Columbia and Barnard students who have been rehearsing repertoire by dance icons Andrea Miller, Twyla Tharp, and Robert LaFosse will perform for their peers at Miller Theatre this weekend.
With two premieres, three works from the 21st century, and three original variations based off of Martha Graham’s iconic solo, “Lamentation,” the program not only pays homage to dance’s past but also pushes toward its future.
The dance department’s showcase gives aspiring dancers the opportunity to learn from acclaimed choreographers and try out diverse styles of movement. The variety of aesthetics, from ballet to improvisation, provides a venue for undergraduates to immerse themselves in new methods that challenge and enhance their knowledge of the language of dance.
The new ballet, “Concerto for Mr. B,” by LaFosse, a Barnard lecturer and instructor, is an ode to George Balanchine. Bach’s “Concerto for Oboe, Violin, and Strings in D minor” accompanies 11 dancers in an allusion to Balanchine’s own “Concerto Barocco,” which was also first crafted for students. Because LaFosse spent much of his career as a principal with the New York City Ballet, he is familiar with Balanchine’s vocabulary and is using it to honor the choreographer’s legacy.
“This piece is basically everything I know, everything I learned, from dancing and watching Mr. Balanchine’s choreography,” LaFosse said.
Andrea Miller, a Guggenheim fellow and founder of Gallim Dance, is staging a premiere in the Gaga technique, adding a new voice to the mix. Within her piece, she includes set choreography and improvisation games so that the dynamic is constantly changing and evolving.
“It’s really been a very cool and invaluable opportunity to learn this style of dance and movement that otherwise we would not get an opportunity to learn,” Dan Pahl, CC ’14, said.
Repetiteurs Rika Okamoto and Alexander Brady have set Barnard alumna Twyla Tharp’s “A Treefrog in Stonehenge” for its New York City debut. Tharp created “A Treefrog in Stonehenge” by using Okamoto and Brady as stand-ins for all of the parts and marking specific movements on a grid to keep track of where each dancer should be in space at a given moment. The score by David Kahne was composed with Tharp’s notations in mind and only after the motions were fully conceived. While Tharp has visited rehearsals several times, Okamoto and Brady have been primarily responsible for bringing her vision to Barnard.
“What’s nice about working with students is … their enthusiasm and their commitment,” Brady said. “They’re just ready to go, and when they’re in the room, they’re there 100 percent.”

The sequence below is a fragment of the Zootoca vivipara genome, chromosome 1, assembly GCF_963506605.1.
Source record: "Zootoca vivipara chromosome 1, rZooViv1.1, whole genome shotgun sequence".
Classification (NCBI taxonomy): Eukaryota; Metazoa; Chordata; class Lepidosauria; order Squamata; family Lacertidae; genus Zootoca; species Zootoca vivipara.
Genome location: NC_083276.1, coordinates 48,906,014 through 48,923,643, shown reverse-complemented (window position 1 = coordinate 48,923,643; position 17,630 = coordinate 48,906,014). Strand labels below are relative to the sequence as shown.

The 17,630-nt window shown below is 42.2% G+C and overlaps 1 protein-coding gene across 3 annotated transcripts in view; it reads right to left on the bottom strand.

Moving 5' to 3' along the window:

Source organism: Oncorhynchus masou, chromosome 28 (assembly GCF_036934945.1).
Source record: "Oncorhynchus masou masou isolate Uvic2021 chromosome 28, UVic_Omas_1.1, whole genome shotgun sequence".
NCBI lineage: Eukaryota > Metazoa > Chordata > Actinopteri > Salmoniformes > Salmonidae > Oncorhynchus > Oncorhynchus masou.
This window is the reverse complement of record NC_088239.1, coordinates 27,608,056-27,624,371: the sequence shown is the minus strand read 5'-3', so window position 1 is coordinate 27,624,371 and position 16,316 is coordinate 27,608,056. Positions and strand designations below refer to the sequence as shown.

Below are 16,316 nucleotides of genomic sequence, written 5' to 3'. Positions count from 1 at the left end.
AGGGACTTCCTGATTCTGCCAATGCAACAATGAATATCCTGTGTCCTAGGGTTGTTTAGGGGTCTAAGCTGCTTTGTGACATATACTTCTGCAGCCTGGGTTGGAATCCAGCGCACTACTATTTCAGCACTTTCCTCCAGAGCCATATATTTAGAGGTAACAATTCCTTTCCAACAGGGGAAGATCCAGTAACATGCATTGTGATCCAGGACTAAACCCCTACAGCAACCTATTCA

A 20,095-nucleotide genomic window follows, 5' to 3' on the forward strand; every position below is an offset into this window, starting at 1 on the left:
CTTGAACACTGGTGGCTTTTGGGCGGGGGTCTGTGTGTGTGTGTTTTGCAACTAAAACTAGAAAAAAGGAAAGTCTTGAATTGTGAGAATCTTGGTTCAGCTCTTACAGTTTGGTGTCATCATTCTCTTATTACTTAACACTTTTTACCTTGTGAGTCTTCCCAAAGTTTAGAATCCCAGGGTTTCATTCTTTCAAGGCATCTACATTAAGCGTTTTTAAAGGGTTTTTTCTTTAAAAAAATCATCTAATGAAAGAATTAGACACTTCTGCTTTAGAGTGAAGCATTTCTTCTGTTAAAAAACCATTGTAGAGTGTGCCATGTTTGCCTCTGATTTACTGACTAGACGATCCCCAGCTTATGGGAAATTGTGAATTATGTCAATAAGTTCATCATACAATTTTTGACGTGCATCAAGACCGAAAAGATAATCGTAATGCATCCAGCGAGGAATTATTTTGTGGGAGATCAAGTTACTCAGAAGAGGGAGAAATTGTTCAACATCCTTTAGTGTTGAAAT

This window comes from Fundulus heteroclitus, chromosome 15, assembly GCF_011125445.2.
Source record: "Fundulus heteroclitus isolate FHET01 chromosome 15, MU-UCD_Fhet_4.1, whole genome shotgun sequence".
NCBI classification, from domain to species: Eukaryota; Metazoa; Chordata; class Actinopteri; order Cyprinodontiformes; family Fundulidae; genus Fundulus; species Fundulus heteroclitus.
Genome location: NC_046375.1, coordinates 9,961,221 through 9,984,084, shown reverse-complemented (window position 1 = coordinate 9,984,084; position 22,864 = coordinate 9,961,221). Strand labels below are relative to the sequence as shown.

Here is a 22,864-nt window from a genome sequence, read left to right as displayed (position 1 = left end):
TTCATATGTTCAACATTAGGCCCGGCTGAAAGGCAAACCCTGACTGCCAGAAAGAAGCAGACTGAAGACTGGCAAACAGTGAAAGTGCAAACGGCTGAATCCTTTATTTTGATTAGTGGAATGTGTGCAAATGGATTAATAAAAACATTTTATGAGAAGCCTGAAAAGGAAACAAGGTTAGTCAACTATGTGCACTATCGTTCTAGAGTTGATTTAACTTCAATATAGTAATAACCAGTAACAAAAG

Four students who participated in Barnard’s Ensemble Dance Repertory course have put their own spins on Martha Graham’s “Lamentation,” and three of them will demonstrate their variations at each performance. The emotionally and physically trying solo demands maturity, and the performers were chosen from the composition class because of their strength and depth.
“It is highly unusual for us to feature student works, … so you can imagine that the level of these dancers’ work has to be very, very high in order to have been placed on the program,” Katie Glasner, co-chair of the dance department said.
Barnard/Columbia Dances at Miller is the ambitious culmination of hours practicing and perfecting complicated repertory, and it grants students a setting to share their passions with their colleagues at Columbia.
“It’s just a very exciting lineup, and I think it’s cool that we have the opportunity to perform them [the works] and that students have the opportunity to see their peers performing professional choreographers’ work,” said Pahl.
“Performing is an incredibly powerful but fragile experience because you put everything into it in terms of the rehearsal process, and then you present what you’ve been working on as a reflection of not only an artist’s work, but, in this case, the college’s work, the department’s work,” Glasner said. “What we value is going to be on the stage at Miller Theatre on Friday and Saturday.”
Correction: An earlier version of this article identified Robert LaFosse’s piece as “Hold the Air.” It is actually called “Concerto for Mr. B.” Additionally, Rika Okamoto and Alexander Brady are repetiteurs, not repitores as they were identified in an earlier version of this article. Spectator regrets the errors.